May 5, 2010
Breathless Brahms From the San Francisco Symphony
From almost the moment that guest conductor Christoph Eschenbach struck up Brahms’ Symphony No. 2 with the San Francisco Symphony last Wednesday, it was clear that this was going to be a Brahms of the bright colors. It was set against a lovely recent French work by Marc-André Dalbavie.
After a 20-year struggle to complete his epic First Symphony, Brahms composed his Second with quick fluency the following year. It’s supposed to be his mellow, relaxed, idyllic symphony, but there was nothing mellow about this rendition. Even the horns, characteristically so cool despite the big workout Brahms gives them, were heavy and brassy this time, and the winds made a few unfortunate splats.
Eschenbach led the work in a breathless style, not so much fast as hurried. The themes tumbled over each other with no sense of spaciousness. This procedure sounded very odd in the first movement, in particular, yet it did become appropriate for the inherently more-rushed last movement. The entire symphony was performed as if it was its own finale.
Suddenly, at the recurrences of themes late in each movement, Eschenbach would slow down, imposing tempo changes with a whim of iron. The returned theme would not be so much significantly slower as it would be more tender, and laden with long, pregnant pauses, imbuing it with an intense feeling of nostalgia. At one such moment, the violas made a sort of creaking sound, and an image came to mind of sitting back in a deep leather chair, striking a pose of contemplation.
Beethoven’s Piano Concerto No. 2 has an entirely different history than Brahms’ symphony with the same number. It’s what literary authors call a “trunk work,” written earlier than No. 1 and held back because the composer didn’t consider it as good as its competition. Consequently, it’s not surprising that this is the least-played of all five canonical Beethoven piano concertos. That doesn’t make it any less than a charming, somewhat Mozartean work.
David Fray is a French pianist, here making his San Francisco Symphony debut. Although he is 28, he looks and acts younger. He is tall and thin, with long hair, as pale as a teen idol vampire, and while waiting for his entrances he sits fidgeting at the piano, as if he were a bored adolescent. Fortunately his performance, if less than utterly captivating, was further away from the boring. He played with nuance and a variability of touch, indulging in some crotchety-sounding bass lines, and was well matched with Eschenbach’s conducting, more straightforward here than in the Brahms.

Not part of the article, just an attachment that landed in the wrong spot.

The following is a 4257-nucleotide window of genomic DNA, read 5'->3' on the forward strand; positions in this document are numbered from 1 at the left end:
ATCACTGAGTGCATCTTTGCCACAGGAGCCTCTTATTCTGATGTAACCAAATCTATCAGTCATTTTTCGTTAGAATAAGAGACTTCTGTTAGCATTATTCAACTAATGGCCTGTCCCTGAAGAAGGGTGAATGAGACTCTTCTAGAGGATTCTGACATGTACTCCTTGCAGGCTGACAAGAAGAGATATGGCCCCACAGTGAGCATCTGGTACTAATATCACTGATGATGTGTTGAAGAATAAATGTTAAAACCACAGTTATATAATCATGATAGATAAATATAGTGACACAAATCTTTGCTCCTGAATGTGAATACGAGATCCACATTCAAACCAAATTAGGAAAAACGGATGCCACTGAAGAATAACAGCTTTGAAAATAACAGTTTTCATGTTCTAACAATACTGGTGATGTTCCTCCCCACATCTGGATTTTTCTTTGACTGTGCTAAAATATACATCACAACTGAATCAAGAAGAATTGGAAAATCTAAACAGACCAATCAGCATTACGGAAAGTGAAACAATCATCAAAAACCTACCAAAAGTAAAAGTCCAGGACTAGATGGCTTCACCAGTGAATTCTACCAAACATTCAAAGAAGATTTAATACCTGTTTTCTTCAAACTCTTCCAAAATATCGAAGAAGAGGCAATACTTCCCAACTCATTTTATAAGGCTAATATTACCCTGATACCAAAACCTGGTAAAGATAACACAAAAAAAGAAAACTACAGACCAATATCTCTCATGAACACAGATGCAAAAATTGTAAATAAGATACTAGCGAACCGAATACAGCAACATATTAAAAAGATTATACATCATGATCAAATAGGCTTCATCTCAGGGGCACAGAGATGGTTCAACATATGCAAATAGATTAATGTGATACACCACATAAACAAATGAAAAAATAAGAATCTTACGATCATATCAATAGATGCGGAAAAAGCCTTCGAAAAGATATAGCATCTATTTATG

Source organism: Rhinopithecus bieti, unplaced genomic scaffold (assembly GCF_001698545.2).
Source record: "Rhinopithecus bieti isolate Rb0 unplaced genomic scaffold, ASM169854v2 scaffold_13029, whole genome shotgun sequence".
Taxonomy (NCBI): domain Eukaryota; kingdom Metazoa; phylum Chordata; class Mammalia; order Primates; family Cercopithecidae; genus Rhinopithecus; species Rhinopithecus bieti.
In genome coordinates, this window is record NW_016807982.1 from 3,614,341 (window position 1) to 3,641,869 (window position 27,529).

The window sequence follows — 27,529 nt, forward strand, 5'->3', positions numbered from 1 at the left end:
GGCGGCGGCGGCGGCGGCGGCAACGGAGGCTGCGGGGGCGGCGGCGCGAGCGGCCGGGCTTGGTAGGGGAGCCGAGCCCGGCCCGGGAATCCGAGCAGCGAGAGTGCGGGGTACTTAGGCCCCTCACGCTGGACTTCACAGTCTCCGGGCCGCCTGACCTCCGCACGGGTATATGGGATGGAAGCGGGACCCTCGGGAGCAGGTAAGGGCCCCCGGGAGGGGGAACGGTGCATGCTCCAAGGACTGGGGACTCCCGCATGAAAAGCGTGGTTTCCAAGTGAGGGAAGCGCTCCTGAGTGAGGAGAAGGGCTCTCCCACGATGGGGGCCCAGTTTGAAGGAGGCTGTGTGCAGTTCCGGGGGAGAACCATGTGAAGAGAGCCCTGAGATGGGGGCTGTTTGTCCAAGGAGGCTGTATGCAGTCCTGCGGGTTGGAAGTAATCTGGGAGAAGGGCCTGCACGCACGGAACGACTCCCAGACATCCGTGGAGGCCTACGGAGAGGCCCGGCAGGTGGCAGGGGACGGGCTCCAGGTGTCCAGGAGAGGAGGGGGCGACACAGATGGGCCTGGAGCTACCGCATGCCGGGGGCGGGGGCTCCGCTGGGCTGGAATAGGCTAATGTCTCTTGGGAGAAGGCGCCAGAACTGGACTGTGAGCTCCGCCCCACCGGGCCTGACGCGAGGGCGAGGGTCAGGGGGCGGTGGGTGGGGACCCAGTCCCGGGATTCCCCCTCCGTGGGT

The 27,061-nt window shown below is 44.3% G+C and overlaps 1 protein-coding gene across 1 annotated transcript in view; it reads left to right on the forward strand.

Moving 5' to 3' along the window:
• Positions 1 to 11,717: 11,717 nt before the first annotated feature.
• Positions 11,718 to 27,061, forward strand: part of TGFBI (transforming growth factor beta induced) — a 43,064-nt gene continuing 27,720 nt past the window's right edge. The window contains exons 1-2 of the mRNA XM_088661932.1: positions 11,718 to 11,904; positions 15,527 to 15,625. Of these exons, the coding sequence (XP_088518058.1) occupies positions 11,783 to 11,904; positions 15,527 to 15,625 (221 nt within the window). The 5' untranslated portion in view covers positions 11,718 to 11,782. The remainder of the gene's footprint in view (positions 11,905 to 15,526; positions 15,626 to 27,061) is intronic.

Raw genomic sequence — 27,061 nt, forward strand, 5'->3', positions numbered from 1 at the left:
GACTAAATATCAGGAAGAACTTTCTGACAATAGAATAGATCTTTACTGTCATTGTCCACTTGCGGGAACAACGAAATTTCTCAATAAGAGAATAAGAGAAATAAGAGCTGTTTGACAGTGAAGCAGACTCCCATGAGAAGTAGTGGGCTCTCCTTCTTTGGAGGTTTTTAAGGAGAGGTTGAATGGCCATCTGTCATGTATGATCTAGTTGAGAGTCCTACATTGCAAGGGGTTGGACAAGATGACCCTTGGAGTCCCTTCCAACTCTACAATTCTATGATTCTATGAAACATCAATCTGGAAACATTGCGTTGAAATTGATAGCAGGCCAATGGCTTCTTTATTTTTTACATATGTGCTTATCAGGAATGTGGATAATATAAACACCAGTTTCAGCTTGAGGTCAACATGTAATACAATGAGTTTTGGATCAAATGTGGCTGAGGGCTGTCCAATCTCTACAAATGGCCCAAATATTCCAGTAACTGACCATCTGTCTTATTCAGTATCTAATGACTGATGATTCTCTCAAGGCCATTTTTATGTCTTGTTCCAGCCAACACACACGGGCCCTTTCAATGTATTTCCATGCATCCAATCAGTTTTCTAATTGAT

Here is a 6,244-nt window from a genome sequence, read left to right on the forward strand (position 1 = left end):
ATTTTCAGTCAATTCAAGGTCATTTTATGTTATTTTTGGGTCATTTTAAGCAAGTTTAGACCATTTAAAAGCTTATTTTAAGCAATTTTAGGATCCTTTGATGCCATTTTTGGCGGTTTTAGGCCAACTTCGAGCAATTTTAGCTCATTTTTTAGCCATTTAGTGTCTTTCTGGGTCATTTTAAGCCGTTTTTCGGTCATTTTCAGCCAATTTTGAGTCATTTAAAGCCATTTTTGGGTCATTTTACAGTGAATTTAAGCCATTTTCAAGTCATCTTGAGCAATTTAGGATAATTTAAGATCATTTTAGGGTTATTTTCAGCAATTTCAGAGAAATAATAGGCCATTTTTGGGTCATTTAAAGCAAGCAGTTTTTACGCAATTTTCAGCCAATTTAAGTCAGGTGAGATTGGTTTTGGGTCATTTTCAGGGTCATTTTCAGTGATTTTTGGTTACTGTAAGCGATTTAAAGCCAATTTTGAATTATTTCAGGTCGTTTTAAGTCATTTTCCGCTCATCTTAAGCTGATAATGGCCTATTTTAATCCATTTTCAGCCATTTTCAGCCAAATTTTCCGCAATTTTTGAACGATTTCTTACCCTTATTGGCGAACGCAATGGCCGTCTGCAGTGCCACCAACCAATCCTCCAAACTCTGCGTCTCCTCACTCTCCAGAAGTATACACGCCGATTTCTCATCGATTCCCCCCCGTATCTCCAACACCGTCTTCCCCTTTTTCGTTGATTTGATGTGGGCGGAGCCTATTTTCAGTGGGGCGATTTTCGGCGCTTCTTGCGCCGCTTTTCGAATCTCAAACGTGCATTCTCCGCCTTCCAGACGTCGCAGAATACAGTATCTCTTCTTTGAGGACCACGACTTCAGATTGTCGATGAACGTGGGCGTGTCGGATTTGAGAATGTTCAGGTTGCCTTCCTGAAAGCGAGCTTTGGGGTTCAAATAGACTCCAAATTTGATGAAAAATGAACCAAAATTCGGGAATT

To match with the hallowed and hoary names of Brahms and Beethoven, Eschenbach began the program with the first local performance of La Source d’un regard, a work less than three years old, by the French composer Marc-André Dalbavie. As a sample of what some composers, particularly Francophone ones, have been writing lately, Dalbavie’s 20-minute work resembles Zipangu by Claude Vivier, which the Symphony played in early April. They’re both examples of what’s known as “spectralism” — largely static chunks of soundscape, rendered resonant (instead of piercing) by careful attention to harmonic relationships, particularly by exploiting overtones.
The difference is that Vivier’s work, though less eventful on the surface, was more successful as music. Dalbavie began with bright staccato chords shining with tubular bells on top, not all of them played entirely together, though they were evidently supposed to be. Tiny flutterings from brass and winds zoomed quickly over long-held shimmerings from the strings, rather in the mode of György Ligeti. Later, neoprimitive brass eruptions covered a landscape of soft, mournful, descending string lines as if from Henryk Górecki. The work ended with an unexpectedly amusing, sudden, quiet “plop.”
Dalbavie creates a lovely sound, and his musical landscape is always clear and uncluttered — too uncluttered, perhaps, to attempt striking combinations of timbre. Yet the music had no ability to be entrancing, which is the one capacity that a static, contemplative work of this kind must have. Dalbavie does only one thing at once, but he tries to do too many of them in succession, and the spell of the music has no chance to take over.
David Bratman is a librarian who lives with his lawfully wedded soprano and a wall full of symphony recordings.
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